What benefits and/or disadvantages have arisen from this distribution method?
I don’t think I have much perspective on this, because Like Rats has been the first band I’ve been involved with that people who I don’t personally know actually care about on any level. I’ve been burning CD-R demos for my bands since high school and trying to give them away, and no one ever cared at all.
So, I’m stoked if I ship a record to another state, let alone another country. I’m also stoked if we cross 1000 downloads, paid or not.
But really, I think that if you offer value to people, the distribution method amounts to nothing more than logistics. If you make something good, people are going to get it for free via any number of channels, and people are going to buy it via any number of channels.
On average, how many people would you say still pay for a release when given the option to download for free?
You know, I don’t have these numbers handy. However, I know that more people download for free than choose to pay. Still, we’ve gotten a pretty reasonable amount of people choosing to donate when they download.
Would you say this method is a realistic possibility for the future of music distribution?
If you look at sites like Bandcamp, it’s already the reality of music distribution for many people. Not sure how it works for someone trying to support themselves via record sales, but it’s not like most artists saw much money from their record sales in the past, either.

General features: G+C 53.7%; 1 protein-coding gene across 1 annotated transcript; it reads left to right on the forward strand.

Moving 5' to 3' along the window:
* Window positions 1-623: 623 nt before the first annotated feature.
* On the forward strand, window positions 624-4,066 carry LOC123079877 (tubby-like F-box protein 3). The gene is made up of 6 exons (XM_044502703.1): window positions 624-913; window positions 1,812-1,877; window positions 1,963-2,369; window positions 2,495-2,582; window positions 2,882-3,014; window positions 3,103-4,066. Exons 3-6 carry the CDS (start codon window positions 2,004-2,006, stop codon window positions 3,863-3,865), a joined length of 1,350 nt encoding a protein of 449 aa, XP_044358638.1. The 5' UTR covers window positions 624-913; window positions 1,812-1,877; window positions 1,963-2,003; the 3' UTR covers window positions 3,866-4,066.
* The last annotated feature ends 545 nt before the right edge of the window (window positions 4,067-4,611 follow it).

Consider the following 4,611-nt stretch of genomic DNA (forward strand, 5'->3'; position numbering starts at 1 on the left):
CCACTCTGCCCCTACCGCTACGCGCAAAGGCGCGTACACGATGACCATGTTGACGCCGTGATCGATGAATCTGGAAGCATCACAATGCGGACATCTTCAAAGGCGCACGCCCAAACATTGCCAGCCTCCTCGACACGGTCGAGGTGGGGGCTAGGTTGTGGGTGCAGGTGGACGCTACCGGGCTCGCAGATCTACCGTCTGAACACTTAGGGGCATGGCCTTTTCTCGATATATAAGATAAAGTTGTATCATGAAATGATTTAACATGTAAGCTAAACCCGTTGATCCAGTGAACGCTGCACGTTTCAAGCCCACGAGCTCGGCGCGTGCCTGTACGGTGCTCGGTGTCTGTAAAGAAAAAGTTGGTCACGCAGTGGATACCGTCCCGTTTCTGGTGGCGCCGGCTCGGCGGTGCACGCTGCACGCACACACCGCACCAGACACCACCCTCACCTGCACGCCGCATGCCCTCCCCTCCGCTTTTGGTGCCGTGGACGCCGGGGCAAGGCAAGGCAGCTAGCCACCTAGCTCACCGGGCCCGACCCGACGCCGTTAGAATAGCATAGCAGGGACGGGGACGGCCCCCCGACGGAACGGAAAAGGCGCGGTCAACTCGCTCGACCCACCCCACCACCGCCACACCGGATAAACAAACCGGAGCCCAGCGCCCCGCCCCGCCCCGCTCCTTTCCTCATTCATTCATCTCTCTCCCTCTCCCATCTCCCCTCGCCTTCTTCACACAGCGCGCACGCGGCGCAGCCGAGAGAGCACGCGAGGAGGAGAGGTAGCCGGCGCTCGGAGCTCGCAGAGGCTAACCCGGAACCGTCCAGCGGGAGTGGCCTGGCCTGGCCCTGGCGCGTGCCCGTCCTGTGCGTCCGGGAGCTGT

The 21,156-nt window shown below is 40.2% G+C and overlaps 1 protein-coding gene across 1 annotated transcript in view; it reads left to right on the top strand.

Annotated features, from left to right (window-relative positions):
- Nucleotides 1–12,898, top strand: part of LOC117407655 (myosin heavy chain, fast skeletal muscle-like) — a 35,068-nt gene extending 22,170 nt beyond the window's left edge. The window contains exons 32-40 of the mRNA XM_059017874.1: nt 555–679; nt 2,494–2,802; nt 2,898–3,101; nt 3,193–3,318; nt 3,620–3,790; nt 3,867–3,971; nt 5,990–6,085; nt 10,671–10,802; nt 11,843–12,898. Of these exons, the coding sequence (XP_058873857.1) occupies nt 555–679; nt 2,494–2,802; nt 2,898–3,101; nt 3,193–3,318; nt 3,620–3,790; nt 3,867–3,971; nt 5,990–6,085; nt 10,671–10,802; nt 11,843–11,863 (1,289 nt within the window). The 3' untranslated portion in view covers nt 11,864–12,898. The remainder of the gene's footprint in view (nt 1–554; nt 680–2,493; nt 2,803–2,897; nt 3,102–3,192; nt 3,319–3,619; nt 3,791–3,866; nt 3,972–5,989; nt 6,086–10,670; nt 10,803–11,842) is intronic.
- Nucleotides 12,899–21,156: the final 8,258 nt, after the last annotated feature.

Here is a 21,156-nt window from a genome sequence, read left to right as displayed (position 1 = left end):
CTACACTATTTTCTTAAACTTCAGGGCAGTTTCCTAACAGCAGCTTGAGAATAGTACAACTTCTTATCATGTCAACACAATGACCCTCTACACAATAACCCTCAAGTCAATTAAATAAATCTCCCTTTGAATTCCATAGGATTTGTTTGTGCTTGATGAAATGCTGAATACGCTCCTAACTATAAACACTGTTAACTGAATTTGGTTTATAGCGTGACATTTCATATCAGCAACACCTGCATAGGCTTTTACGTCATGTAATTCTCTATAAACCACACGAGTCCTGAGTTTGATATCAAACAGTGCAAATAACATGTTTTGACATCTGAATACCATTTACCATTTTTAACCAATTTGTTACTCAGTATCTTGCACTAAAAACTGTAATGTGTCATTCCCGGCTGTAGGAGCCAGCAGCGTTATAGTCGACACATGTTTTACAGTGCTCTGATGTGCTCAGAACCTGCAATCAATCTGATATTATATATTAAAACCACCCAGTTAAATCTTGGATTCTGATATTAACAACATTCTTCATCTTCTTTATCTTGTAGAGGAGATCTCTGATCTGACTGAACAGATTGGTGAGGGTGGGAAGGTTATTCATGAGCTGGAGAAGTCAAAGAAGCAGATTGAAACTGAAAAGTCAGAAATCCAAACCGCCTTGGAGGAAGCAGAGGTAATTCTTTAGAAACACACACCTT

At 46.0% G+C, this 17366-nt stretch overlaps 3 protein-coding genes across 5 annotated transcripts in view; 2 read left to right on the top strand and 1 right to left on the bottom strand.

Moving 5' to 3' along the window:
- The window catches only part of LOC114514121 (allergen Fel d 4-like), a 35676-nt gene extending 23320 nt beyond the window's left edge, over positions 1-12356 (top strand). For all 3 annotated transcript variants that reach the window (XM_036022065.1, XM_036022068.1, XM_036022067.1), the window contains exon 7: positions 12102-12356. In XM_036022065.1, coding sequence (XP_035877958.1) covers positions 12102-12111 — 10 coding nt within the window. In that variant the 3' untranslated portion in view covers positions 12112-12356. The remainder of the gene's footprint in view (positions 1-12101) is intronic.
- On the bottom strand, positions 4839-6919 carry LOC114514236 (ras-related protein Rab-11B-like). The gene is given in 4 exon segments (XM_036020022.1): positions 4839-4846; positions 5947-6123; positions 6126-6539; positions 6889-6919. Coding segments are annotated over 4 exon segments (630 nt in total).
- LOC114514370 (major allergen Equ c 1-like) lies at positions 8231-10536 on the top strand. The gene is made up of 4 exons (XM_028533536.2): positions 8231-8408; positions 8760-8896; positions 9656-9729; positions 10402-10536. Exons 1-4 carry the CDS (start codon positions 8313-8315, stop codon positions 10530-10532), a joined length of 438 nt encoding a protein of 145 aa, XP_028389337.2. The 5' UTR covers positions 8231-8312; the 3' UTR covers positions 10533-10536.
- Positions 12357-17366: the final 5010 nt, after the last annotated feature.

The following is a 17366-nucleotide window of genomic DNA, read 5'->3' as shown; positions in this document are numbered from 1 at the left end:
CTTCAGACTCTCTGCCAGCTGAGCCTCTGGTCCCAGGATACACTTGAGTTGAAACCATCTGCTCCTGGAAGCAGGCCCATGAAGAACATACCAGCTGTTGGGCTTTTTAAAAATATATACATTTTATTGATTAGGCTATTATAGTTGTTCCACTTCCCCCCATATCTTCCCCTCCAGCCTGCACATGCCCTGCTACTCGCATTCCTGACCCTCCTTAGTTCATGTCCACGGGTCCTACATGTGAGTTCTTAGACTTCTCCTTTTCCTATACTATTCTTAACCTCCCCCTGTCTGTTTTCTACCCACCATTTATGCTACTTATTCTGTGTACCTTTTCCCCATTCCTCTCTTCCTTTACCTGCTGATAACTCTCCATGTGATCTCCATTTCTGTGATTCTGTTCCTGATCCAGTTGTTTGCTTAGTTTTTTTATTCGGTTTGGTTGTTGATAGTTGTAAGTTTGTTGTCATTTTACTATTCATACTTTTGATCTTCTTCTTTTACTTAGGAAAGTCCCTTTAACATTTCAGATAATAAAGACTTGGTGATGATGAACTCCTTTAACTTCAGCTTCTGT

It’s cool because artists can take more responsibility for the distribution of their music. However, giving things away can devalue a product and take some of the excitement out of it.
Similarly, the low barrier of entry to having an online band presence has flooded the marketplace with crap and totally jaded and desensitized music consumers. No I don’t want to go to your event. No I don’t want to read your press release. No I don’t want to like your page for a free download. No I don’t want to realize that my musical hero is a lame idiot via his Twitter page. Etc.
What would be your preferred medium to listen to music (eg. Vinyl, CD, tape, MP3 etc.), and why?
This is a tricky question, because the ways that I actually listen to music most often are on my computer while I’m working on something (Serge Gainsbourg coming through crappy speakers right now, for example) or via CD in my car while driving. I’ve never been a fan of MP3 players, really. Scrolling through a list of artists is some sort of psychological barrier for me.
The act of putting on a record and listening to the whole thing is very satisfying, but not something I do anywhere near as much as I would like. Partially because my receiver broke and I haven’t bothered to buy a new one oops. I actually have a gigantic CD collection, and I have to say that the pop-top CD player has been my best musical friend for about fifteen years.
Do you feel the idea of an album, as a piece of art that people will listen to from start to finish, has been undermined or forgotten about in the digital age?